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Kamalakara (1616-1700), an Indian astronomer and mathematician, came from a learned family of scholars from Golagrāma, a village on the northern bank of the river Godāvarī. His father was Nrsimha who was born in 1586.[1] Two of Kamalakara's three brothers were also astronomer and mathematicians: Divakara, who was the eldest of the brothers born in 1606, and Ranganatha who was youngest. Kamalākara learnt astronomy from his elder brother Divākara, who compiled five works on astronomy. His family later moved to Vārāṇasī.[2]

Major works

Kamalākara's major work, Siddhāntatattvaviveka, was compiled in Vārāṇasī at about 1658 and has been published by Sudhākara Dvivedi in the Vārāṇasī series. This work consists of 13 chapters in 3,024 verses. It deals with the topics of: units of time measurement; mean motions of the planets; true longitudes of the planets; the three problems of diurnal rotation; diameters and distances of the planets; the earth's shadow; the moon's crescent; risings and settings; syzygies; lunar eclipses, solar eclipses; planetary transits across the sun's disk; the patas of the moon and sun; the "great problems"; along a conclusion. His other works include Śeṣavāsanā and Sauravāsanā.Kamalākara was bitterly opposed to Munīśvara, the author of Siddhāntasārvabhauma.

It is wrongly believed by some moderners that Kamalākara discovered the idea that the pole star we see at present is not exactly at the pole. But this ideas was first expressed in Brahmaanda Purana and Matsya Purana by sage Veda Vyaasa :

"uttAnapAda-putro-asau meDhibhooto dhruvo divi | sa hi bhraman bhtaamayate nityam chandraadityau grahaiH saha||"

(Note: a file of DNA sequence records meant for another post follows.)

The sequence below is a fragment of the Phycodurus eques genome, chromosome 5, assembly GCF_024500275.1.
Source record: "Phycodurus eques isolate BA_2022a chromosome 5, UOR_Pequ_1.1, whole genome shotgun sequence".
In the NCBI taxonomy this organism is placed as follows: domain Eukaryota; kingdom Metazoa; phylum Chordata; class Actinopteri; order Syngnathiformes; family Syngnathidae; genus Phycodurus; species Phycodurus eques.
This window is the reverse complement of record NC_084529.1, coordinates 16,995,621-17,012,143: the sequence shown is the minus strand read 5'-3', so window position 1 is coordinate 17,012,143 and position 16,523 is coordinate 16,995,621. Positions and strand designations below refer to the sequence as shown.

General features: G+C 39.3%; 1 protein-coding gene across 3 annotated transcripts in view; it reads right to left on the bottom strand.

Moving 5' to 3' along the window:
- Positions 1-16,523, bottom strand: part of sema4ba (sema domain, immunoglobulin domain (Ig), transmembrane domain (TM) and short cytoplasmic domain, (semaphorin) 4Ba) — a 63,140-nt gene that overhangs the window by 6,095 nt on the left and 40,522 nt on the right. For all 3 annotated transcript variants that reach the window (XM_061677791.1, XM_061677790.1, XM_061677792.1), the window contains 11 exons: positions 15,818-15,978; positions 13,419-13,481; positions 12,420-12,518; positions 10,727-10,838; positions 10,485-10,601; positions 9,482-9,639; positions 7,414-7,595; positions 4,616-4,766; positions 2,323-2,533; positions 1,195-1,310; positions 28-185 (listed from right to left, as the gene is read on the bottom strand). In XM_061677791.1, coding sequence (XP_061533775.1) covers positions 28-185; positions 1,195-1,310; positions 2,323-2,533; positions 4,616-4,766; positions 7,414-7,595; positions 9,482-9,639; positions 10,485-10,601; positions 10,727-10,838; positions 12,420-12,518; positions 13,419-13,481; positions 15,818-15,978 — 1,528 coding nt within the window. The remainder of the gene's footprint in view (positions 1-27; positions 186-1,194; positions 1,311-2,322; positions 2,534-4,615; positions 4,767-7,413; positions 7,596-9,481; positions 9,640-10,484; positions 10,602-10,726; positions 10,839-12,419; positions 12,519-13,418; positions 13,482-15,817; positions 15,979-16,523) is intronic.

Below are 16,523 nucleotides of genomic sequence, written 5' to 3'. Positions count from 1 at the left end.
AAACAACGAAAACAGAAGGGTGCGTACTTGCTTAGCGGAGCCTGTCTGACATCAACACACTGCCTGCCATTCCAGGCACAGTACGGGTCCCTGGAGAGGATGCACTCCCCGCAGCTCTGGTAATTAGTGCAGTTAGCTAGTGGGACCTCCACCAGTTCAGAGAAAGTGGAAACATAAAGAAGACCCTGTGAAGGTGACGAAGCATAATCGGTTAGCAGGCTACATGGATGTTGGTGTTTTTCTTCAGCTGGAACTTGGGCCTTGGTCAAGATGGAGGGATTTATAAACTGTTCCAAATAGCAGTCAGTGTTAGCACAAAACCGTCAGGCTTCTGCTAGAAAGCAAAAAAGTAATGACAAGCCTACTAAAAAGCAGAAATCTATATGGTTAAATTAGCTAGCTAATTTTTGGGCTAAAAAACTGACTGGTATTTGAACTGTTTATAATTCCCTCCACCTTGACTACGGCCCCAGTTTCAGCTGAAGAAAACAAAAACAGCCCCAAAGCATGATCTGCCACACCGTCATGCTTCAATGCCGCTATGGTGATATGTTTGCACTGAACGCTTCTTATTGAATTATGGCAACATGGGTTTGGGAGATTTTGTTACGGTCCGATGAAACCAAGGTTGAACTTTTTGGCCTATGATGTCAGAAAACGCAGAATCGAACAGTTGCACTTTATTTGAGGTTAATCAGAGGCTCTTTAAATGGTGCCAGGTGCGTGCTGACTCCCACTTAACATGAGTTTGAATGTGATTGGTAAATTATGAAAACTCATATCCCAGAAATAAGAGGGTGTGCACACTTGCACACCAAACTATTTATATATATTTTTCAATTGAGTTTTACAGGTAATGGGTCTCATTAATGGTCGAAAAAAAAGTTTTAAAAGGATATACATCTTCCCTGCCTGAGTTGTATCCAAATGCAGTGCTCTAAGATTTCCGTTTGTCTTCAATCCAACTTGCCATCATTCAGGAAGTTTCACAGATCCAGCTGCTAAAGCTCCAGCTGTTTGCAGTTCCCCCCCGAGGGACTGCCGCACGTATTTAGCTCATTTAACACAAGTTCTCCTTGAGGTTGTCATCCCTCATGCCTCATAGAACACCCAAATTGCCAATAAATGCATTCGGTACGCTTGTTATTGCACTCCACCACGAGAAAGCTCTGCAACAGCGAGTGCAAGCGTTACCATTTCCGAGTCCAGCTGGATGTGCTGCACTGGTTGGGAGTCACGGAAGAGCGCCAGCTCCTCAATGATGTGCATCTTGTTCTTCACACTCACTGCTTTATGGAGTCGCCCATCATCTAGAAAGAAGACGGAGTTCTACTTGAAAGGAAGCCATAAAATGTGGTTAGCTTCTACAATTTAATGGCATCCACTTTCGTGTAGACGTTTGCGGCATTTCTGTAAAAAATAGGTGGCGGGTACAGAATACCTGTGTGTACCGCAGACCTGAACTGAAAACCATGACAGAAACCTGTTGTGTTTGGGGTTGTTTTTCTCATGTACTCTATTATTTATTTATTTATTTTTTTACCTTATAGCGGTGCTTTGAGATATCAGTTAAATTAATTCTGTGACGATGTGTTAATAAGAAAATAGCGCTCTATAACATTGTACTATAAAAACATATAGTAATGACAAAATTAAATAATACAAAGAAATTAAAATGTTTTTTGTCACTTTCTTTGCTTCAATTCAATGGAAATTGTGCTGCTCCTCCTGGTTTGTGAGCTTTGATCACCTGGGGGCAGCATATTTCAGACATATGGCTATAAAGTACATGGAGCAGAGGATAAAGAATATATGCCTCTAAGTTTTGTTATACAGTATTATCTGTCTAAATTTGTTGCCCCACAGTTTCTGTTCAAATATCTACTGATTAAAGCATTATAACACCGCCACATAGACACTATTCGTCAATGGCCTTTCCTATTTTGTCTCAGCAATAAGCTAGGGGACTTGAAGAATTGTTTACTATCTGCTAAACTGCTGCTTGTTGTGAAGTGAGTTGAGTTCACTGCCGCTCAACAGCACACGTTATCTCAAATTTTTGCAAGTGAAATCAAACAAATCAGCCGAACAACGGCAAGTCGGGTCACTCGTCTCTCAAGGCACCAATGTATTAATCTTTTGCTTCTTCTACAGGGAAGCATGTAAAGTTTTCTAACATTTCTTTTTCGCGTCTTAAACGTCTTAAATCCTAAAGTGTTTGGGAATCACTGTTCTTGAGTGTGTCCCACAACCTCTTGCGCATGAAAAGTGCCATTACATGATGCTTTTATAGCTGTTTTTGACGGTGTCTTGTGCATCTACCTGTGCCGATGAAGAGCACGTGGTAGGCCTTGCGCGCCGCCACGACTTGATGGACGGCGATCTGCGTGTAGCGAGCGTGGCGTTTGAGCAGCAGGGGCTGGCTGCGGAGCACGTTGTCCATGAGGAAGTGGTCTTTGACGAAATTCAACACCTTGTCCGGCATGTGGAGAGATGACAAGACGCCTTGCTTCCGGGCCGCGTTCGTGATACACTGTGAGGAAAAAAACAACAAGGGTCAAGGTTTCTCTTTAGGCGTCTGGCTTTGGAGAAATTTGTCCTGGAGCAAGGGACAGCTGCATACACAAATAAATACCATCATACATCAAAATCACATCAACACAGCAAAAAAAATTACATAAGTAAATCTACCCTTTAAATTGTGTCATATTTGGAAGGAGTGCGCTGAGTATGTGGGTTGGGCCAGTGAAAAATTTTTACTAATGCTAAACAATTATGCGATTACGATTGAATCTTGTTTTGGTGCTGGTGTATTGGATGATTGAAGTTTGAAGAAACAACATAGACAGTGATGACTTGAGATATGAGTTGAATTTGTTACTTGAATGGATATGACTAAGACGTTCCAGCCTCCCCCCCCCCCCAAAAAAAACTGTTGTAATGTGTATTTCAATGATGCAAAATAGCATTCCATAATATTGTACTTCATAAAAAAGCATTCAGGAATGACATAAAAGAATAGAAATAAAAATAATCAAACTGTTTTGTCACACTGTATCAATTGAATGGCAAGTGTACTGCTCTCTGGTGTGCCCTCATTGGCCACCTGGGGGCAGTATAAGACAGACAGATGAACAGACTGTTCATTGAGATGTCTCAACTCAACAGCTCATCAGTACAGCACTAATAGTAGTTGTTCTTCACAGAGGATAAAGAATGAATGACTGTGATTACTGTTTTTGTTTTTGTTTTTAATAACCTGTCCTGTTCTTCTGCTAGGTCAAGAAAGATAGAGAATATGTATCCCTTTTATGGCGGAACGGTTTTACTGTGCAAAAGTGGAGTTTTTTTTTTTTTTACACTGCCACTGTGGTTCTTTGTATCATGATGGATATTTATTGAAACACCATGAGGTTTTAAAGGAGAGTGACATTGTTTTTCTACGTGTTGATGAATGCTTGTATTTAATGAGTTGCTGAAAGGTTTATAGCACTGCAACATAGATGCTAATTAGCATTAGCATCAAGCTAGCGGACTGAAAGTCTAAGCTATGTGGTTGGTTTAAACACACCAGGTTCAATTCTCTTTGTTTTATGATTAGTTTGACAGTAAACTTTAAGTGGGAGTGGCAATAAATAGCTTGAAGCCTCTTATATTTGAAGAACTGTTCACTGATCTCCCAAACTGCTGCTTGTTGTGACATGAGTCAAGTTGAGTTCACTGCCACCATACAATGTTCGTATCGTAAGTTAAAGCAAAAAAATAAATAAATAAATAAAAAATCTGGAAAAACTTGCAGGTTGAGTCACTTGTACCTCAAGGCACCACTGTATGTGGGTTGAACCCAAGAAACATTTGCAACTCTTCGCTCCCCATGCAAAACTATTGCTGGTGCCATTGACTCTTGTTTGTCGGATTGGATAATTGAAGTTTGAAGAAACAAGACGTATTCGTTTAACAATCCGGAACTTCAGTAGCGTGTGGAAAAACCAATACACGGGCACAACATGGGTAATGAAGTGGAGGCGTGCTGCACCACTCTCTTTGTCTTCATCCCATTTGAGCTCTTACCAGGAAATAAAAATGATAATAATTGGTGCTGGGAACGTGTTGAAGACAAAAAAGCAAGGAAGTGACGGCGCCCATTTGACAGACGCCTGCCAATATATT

'Uttanapada's son Dhruva is fixed like a pole in the Heaven, but it is moving itself and is making all the planets together with Sun and Moon move'.

Kamalākara's contribution was to rejuvenate this forgotten idea.

He combined traditional Indian astronomy with Aristotelian physics and Ptolemaic astronomy as presented by Islamic scientists.
In the third chapter of the Siddhanta-tattva-viveka Kamalakara used the addition and subtraction theorems for the sine and the cosine to give trigonometric formulae for the sines and cosines of double, triple, quadruple and quintuple angles. In particular he gives formulae for sin(A/2) and sin(A/4) in terms of sin(A) and iterative formulae for sin(A/3) and sin(A/5).
According to D. Pingree, he presents the only Sanskrit treatise on geometrical optics.D Pingree, Biography in Dictionary of Scientific Biography (New York 1970-1990)
He has assumed a value of 60 units for the radius of the Earth and gives values for sines at 1° intervals.
Kamalākara also gives a table for finding the right ascension of a planet from its longitude


A K Bag, Indian literature on mathematics during 1400-1800 A.D., Indian J. Hist. Sci. 15 (1) (1980), 79-93.
R C Gupta, Kamalakara's mathematics and construction of Kundas, Ganita Bharati 20 (1-4) (1998), 8-24.
R C Gupta, Addition and subtraction theorems for the sine and the cosine in medieval India, Indian J. History Sci. 9 (2) (1974), 164-177.
R C Gupta, Sines and cosines of multiple arcs as given by Kamalakara, Indian J. History Sci. 9 (2) (1974), 143-150.
R C Gupta, Sines of sub-multiple arcs as found in the Siddhanta-tattva-viveka, Ranchi Univ. Math. J. 5 (1974), 21-27.
D Pingree, Islamic astronomy in Sanskrit, J. Hist. Arabic Sci. 2 (2) (1978), 315-330; 425.
A N Singh, Hindu trigonometry, Proc. Benares Math. Soc. 1 (1939), 77-92.

See also



^ "Biography of Kamalakara".
^ Achar 2007.


Achar, Narahari (2007). "Kamalākara". In Thomas Hockey et al. The Biographical Encyclopedia of Astronomers. New York: Springer. p. 609. ISBN 9780387310220. (PDF version)
G G Joseph (1991). "Mathematics in India". The crest of the peacock. London.
Dvivedi, Sudhakar (1935). The Siddhantatattvaviveka of Kamalakara. Benares.

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